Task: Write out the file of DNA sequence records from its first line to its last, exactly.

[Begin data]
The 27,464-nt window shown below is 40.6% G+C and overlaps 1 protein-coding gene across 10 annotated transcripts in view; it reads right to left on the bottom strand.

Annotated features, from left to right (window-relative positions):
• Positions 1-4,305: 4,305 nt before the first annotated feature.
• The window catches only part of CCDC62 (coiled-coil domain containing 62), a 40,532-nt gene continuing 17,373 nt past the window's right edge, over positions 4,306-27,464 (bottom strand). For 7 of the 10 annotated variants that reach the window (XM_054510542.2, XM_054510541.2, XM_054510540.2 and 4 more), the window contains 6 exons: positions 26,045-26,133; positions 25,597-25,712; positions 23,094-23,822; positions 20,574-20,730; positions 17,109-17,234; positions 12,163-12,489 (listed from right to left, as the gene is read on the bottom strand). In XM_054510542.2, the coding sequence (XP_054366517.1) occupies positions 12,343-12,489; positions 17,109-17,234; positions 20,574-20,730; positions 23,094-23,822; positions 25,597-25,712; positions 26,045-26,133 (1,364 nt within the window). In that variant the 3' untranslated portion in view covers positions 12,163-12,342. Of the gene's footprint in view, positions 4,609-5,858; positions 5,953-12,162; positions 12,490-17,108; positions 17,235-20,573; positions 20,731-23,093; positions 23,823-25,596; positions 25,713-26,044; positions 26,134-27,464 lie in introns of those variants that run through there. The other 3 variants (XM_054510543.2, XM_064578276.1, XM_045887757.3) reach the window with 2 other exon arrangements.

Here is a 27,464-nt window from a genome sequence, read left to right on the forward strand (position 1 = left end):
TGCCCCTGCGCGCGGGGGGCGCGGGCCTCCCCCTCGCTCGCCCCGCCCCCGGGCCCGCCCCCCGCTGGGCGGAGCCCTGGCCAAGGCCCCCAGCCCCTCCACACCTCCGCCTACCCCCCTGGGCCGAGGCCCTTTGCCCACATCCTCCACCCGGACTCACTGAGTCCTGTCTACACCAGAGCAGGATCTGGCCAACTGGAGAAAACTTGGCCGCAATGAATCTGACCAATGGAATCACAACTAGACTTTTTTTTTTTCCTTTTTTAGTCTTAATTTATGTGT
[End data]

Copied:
The 27,464-nt window shown below is 40.6% G+C and overlaps 1 protein-coding gene across 10 annotated transcripts in view; it reads right to left on the bottom strand.

Annotated features, from left to right (window-relative positions):
• Positions 1-4,305: 4,305 nt before the first annotated feature.
• The window catches only part of CCDC62 (coiled-coil domain containing 62), a 40,532-nt gene continuing 17,373 nt past the window's right edge, over positions 4,306-27,464 (bottom strand). For 7 of the 10 annotated variants that reach the window (XM_054510542.2, XM_054510541.2, XM_054510540.2 and 4 more), the window contains 6 exons: positions 26,045-26,133; positions 25,597-25,712; positions 23,094-23,822; positions 20,574-20,730; positions 17,109-17,234; positions 12,163-12,489 (listed from right to left, as the gene is read on the bottom strand). In XM_054510542.2, the coding sequence (XP_054366517.1) occupies positions 12,343-12,489; positions 17,109-17,234; positions 20,574-20,730; positions 23,094-23,822; positions 25,597-25,712; positions 26,045-26,133 (1,364 nt within the window). In that variant the 3' untranslated portion in view covers positions 12,163-12,342. Of the gene's footprint in view, positions 4,609-5,858; positions 5,953-12,162; positions 12,490-17,108; positions 17,235-20,573; positions 20,731-23,093; positions 23,823-25,596; positions 25,713-26,044; positions 26,134-27,464 lie in introns of those variants that run through there. The other 3 variants (XM_054510543.2, XM_064578276.1, XM_045887757.3) reach the window with 2 other exon arrangements.

Here is a 27,464-nt window from a genome sequence, read left to right on the forward strand (position 1 = left end):
TGCCCCTGCGCGCGGGGGGCGCGGGCCTCCCCCTCGCTCGCCCCGCCCCCGGGCCCGCCCCCCGCTGGGCGGAGCCCTGGCCAAGGCCCCCAGCCCCTCCACACCTCCGCCTACCCCCCTGGGCCGAGGCCCTTTGCCCACATCCTCCACCCGGACTCACTGAGTCCTGTCTACACCAGAGCAGGATCTGGCCAACTGGAGAAAACTTGGCCGCAATGAATCTGACCAATGGAATCACAACTAGACTTTTTTTTTTTCCTTTTTTAGTCTTAATTTATGTGT